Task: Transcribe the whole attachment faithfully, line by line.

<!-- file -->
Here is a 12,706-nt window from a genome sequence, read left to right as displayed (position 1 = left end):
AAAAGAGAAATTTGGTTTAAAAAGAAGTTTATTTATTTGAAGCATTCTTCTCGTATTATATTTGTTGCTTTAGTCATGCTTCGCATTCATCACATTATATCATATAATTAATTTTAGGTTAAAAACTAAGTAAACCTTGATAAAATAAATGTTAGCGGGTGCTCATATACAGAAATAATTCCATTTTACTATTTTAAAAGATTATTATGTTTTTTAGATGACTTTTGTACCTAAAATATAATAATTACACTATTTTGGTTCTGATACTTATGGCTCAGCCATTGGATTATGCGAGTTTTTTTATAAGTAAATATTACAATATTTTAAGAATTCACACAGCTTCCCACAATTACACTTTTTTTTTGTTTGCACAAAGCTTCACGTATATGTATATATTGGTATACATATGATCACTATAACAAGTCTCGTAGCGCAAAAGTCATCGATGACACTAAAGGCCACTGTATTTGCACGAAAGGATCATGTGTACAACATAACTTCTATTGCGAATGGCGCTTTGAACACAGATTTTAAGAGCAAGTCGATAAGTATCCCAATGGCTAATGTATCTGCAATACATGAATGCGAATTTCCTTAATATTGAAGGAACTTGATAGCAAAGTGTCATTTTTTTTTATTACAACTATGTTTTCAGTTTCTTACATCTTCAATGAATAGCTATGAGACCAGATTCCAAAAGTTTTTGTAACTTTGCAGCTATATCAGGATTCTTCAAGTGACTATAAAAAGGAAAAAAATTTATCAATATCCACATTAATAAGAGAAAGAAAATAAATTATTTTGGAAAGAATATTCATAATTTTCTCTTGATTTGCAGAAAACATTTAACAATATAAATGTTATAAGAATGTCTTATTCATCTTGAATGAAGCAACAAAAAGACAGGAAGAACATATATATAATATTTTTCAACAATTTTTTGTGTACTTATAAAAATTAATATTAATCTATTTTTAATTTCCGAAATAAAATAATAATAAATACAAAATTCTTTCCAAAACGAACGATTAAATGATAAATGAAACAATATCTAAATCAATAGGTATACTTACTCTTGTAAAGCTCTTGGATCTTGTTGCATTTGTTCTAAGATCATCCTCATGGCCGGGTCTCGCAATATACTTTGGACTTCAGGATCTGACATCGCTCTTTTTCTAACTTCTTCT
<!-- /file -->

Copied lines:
Here is a 12,706-nt window from a genome sequence, read left to right as displayed (position 1 = left end):
AAAAGAGAAATTTGGTTTAAAAAGAAGTTTATTTATTTGAAGCATTCTTCTCGTATTATATTTGTTGCTTTAGTCATGCTTCGCATTCATCACATTATATCATATAATTAATTTTAGGTTAAAAACTAAGTAAACCTTGATAAAATAAATGTTAGCGGGTGCTCATATACAGAAATAATTCCATTTTACTATTTTAAAAGATTATTATGTTTTTTAGATGACTTTTGTACCTAAAATATAATAATTACACTATTTTGGTTCTGATACTTATGGCTCAGCCATTGGATTATGCGAGTTTTTTTATAAGTAAATATTACAATATTTTAAGAATTCACACAGCTTCCCACAATTACACTTTTTTTTTGTTTGCACAAAGCTTCACGTATATGTATATATTGGTATACATATGATCACTATAACAAGTCTCGTAGCGCAAAAGTCATCGATGACACTAAAGGCCACTGTATTTGCACGAAAGGATCATGTGTACAACATAACTTCTATTGCGAATGGCGCTTTGAACACAGATTTTAAGAGCAAGTCGATAAGTATCCCAATGGCTAATGTATCTGCAATACATGAATGCGAATTTCCTTAATATTGAAGGAACTTGATAGCAAAGTGTCATTTTTTTTTATTACAACTATGTTTTCAGTTTCTTACATCTTCAATGAATAGCTATGAGACCAGATTCCAAAAGTTTTTGTAACTTTGCAGCTATATCAGGATTCTTCAAGTGACTATAAAAAGGAAAAAAATTTATCAATATCCACATTAATAAGAGAAAGAAAATAAATTATTTTGGAAAGAATATTCATAATTTTCTCTTGATTTGCAGAAAACATTTAACAATATAAATGTTATAAGAATGTCTTATTCATCTTGAATGAAGCAACAAAAAGACAGGAAGAACATATATATAATATTTTTCAACAATTTTTTGTGTACTTATAAAAATTAATATTAATCTATTTTTAATTTCCGAAATAAAATAATAATAAATACAAAATTCTTTCCAAAACGAACGATTAAATGATAAATGAAACAATATCTAAATCAATAGGTATACTTACTCTTGTAAAGCTCTTGGATCTTGTTGCATTTGTTCTAAGATCATCCTCATGGCCGGGTCTCGCAATATACTTTGGACTTCAGGATCTGACATCGCTCTTTTTCTAACTTCTTCT